This blog is part 4 of our 5 part series in which Brian Solis, Salesforce’s Global Innovation evangelist, speaks with our customers about how they’ve transformed to adapt to change since COVID-19 hit in March.
What’s the difference between customer-centricity, customer experience, and customer success? That’s the question I asked Gainsight CEO Nick Mehta, a company that helps companies increase revenue, decrease customer churn, and drive advocacy. Aside from having the word “customer” in each, what’s important to appreciate is that the definitions of and the differences between each is not as much about how you and I interpret them, but instead how customers describe them and the engagement they have with your company throughout their journey.
Customer-centricity, customer experience, and customer success are each, in their own right, important. Executives have long touted how customers are important and at the center of everything they do. But this doesn’t necessarily mean customers are, first-and-foremost, the reason for which they make decisions. Oftentimes, shareholders and stakeholders take precedence. If we look historically, before the pandemic, it was estimated that four out of five digital transformation (DX) efforts failed. Among the many reasons for failure, DX strategies often lacked purpose, unity, cross-functional support, and measures of success.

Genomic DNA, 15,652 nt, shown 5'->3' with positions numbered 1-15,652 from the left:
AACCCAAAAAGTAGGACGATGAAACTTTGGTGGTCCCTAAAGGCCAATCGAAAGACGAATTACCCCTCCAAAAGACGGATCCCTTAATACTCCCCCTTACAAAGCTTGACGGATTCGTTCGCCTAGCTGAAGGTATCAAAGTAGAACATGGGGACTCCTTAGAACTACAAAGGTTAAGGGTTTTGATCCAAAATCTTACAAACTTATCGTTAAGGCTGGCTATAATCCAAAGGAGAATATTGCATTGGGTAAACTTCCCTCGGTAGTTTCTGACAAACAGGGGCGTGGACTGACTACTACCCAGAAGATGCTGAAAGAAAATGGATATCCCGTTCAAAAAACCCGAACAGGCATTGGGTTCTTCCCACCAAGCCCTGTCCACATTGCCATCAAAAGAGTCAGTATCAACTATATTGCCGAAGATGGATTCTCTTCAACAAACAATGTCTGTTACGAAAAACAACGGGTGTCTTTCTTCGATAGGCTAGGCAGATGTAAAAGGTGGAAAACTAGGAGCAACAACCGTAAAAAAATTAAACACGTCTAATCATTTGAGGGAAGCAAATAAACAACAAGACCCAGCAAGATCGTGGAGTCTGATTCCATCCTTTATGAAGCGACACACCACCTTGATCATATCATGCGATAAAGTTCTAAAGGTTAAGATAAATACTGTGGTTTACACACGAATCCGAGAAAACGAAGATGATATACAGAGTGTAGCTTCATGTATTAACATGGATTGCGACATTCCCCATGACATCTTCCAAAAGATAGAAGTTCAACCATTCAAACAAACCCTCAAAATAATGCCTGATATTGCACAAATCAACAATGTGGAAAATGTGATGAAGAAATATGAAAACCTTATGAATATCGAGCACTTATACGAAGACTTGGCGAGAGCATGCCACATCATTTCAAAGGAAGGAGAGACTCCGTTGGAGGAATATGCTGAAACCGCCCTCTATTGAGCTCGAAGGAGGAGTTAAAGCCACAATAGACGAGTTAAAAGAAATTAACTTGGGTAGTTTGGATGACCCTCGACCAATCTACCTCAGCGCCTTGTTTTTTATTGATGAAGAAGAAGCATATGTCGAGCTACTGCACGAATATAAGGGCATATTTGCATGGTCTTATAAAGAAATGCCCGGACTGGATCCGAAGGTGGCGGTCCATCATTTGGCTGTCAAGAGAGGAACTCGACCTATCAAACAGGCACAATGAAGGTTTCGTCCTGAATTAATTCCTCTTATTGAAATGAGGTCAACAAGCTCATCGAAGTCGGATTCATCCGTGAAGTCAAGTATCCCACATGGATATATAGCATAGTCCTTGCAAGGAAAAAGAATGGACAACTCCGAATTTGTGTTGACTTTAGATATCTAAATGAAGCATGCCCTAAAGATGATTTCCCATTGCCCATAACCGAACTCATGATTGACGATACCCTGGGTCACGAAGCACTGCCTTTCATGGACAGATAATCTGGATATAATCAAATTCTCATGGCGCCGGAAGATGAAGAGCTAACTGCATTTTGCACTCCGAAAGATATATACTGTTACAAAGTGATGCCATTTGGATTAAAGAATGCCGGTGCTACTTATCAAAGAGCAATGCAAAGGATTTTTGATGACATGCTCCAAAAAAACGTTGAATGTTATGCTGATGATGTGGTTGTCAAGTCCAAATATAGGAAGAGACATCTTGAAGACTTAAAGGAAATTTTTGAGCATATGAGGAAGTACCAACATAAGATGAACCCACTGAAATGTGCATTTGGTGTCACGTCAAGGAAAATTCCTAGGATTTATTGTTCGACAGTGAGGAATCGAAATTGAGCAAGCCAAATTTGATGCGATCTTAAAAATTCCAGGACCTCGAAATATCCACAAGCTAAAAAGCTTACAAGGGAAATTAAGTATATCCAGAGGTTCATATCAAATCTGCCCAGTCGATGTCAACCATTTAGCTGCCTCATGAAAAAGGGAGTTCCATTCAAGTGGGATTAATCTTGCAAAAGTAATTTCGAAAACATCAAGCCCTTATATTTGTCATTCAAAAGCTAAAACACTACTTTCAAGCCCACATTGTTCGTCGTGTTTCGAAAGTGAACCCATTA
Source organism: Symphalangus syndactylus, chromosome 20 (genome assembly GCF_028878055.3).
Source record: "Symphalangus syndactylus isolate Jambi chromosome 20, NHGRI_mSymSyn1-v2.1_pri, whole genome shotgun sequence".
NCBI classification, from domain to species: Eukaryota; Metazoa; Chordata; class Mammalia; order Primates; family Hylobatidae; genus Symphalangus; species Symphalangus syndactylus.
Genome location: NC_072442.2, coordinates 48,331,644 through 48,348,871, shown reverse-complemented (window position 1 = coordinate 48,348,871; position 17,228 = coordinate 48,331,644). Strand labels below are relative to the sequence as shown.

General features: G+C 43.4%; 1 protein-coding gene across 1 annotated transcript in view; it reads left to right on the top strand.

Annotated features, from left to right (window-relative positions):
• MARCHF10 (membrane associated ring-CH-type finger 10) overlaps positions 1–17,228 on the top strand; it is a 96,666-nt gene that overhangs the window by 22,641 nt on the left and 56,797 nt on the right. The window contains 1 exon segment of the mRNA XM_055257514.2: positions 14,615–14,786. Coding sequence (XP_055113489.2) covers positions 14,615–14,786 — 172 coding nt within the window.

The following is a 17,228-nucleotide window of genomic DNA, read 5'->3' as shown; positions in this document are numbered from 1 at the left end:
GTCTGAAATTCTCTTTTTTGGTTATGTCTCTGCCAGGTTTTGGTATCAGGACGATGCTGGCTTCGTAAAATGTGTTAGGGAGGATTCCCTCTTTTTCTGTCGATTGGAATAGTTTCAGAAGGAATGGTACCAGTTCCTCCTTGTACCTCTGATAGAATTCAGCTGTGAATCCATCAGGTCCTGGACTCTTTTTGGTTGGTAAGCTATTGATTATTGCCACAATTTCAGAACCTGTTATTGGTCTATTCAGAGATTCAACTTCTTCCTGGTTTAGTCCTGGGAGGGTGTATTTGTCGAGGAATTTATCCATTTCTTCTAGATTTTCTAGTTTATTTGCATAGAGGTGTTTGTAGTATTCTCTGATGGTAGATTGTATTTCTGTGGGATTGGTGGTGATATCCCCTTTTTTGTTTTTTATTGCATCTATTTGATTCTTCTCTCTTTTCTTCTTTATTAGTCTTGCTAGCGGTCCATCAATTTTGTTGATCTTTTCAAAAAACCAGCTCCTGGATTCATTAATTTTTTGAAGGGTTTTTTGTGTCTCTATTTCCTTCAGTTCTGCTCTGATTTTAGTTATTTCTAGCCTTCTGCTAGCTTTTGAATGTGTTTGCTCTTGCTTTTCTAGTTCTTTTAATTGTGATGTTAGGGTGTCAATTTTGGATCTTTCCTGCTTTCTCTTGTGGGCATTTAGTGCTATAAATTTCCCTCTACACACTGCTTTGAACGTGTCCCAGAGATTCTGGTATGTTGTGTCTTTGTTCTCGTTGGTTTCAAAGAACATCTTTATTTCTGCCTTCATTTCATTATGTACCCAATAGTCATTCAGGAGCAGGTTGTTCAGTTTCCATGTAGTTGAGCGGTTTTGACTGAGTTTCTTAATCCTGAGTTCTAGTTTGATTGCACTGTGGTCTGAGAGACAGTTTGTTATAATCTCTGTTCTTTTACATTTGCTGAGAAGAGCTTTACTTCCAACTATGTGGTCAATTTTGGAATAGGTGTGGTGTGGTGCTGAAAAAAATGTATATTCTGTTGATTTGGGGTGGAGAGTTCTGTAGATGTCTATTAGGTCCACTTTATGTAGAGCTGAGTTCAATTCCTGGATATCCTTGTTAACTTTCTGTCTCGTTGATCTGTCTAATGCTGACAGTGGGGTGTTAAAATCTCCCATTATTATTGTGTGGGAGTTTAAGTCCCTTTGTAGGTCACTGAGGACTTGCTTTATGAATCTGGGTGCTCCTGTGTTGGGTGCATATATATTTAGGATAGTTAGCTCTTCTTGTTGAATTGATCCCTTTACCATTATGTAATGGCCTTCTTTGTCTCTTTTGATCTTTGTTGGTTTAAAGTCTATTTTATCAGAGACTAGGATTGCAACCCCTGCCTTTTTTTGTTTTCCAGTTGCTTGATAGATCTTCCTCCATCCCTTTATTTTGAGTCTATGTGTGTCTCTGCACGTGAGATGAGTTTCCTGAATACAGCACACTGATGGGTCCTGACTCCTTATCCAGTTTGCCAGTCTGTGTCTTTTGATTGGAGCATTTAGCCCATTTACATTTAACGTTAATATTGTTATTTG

The truth is DX was largely considered a cost center by shareholders and stakeholders, not as longer-term investments in growth, success, and loyalty. Among those companies that excel, customer relationships serve as the “why” for digital transformation. That’s genuine customer-centricity. Customer experience and customer success serve as a unifying purpose, giving substance to what it means to be customer-centric.
“Customers have a choice. It's easy for them to go to a different vendor. If they're not getting value, they're going to go somewhere else.”